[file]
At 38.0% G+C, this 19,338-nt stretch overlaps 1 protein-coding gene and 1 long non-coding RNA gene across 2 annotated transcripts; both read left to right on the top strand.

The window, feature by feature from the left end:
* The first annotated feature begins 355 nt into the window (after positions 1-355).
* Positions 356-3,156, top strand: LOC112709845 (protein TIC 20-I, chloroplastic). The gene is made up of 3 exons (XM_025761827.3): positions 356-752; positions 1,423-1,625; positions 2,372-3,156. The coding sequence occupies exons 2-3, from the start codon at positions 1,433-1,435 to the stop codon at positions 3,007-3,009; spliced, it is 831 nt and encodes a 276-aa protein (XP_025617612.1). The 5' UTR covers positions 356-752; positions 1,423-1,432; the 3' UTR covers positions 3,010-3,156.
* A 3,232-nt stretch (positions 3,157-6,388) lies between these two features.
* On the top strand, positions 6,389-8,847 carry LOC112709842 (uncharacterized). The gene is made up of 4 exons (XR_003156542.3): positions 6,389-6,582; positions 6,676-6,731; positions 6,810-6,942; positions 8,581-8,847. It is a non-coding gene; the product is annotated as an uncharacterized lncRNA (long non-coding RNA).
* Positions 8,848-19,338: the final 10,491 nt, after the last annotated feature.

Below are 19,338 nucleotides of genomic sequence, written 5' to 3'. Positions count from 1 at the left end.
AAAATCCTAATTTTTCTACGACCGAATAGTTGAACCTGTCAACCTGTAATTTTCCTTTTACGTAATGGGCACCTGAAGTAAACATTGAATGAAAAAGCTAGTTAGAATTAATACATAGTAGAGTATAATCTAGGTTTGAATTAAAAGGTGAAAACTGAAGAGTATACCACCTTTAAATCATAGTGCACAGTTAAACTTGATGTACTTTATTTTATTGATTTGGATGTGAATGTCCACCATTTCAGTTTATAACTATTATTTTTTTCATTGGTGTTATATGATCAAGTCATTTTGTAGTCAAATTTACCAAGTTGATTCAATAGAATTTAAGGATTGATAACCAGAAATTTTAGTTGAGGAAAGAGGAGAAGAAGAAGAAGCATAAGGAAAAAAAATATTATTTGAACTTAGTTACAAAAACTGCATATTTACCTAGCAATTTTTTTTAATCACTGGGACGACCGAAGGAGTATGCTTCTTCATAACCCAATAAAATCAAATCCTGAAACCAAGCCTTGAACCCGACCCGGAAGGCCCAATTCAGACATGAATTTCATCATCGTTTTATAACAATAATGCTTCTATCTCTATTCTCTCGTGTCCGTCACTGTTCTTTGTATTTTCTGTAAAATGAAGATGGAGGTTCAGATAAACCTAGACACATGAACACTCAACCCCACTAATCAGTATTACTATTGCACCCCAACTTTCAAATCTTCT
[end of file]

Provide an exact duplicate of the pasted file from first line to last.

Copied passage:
At 38.0% G+C, this 19,338-nt stretch overlaps 1 protein-coding gene and 1 long non-coding RNA gene across 2 annotated transcripts; both read left to right on the top strand.

The window, feature by feature from the left end:
* The first annotated feature begins 355 nt into the window (after positions 1-355).
* Positions 356-3,156, top strand: LOC112709845 (protein TIC 20-I, chloroplastic). The gene is made up of 3 exons (XM_025761827.3): positions 356-752; positions 1,423-1,625; positions 2,372-3,156. The coding sequence occupies exons 2-3, from the start codon at positions 1,433-1,435 to the stop codon at positions 3,007-3,009; spliced, it is 831 nt and encodes a 276-aa protein (XP_025617612.1). The 5' UTR covers positions 356-752; positions 1,423-1,432; the 3' UTR covers positions 3,010-3,156.
* A 3,232-nt stretch (positions 3,157-6,388) lies between these two features.
* On the top strand, positions 6,389-8,847 carry LOC112709842 (uncharacterized). The gene is made up of 4 exons (XR_003156542.3): positions 6,389-6,582; positions 6,676-6,731; positions 6,810-6,942; positions 8,581-8,847. It is a non-coding gene; the product is annotated as an uncharacterized lncRNA (long non-coding RNA).
* Positions 8,848-19,338: the final 10,491 nt, after the last annotated feature.

Below are 19,338 nucleotides of genomic sequence, written 5' to 3'. Positions count from 1 at the left end.
AAAATCCTAATTTTTCTACGACCGAATAGTTGAACCTGTCAACCTGTAATTTTCCTTTTACGTAATGGGCACCTGAAGTAAACATTGAATGAAAAAGCTAGTTAGAATTAATACATAGTAGAGTATAATCTAGGTTTGAATTAAAAGGTGAAAACTGAAGAGTATACCACCTTTAAATCATAGTGCACAGTTAAACTTGATGTACTTTATTTTATTGATTTGGATGTGAATGTCCACCATTTCAGTTTATAACTATTATTTTTTTCATTGGTGTTATATGATCAAGTCATTTTGTAGTCAAATTTACCAAGTTGATTCAATAGAATTTAAGGATTGATAACCAGAAATTTTAGTTGAGGAAAGAGGAGAAGAAGAAGAAGCATAAGGAAAAAAAATATTATTTGAACTTAGTTACAAAAACTGCATATTTACCTAGCAATTTTTTTTAATCACTGGGACGACCGAAGGAGTATGCTTCTTCATAACCCAATAAAATCAAATCCTGAAACCAAGCCTTGAACCCGACCCGGAAGGCCCAATTCAGACATGAATTTCATCATCGTTTTATAACAATAATGCTTCTATCTCTATTCTCTCGTGTCCGTCACTGTTCTTTGTATTTTCTGTAAAATGAAGATGGAGGTTCAGATAAACCTAGACACATGAACACTCAACCCCACTAATCAGTATTACTATTGCACCCCAACTTTCAAATCTTCT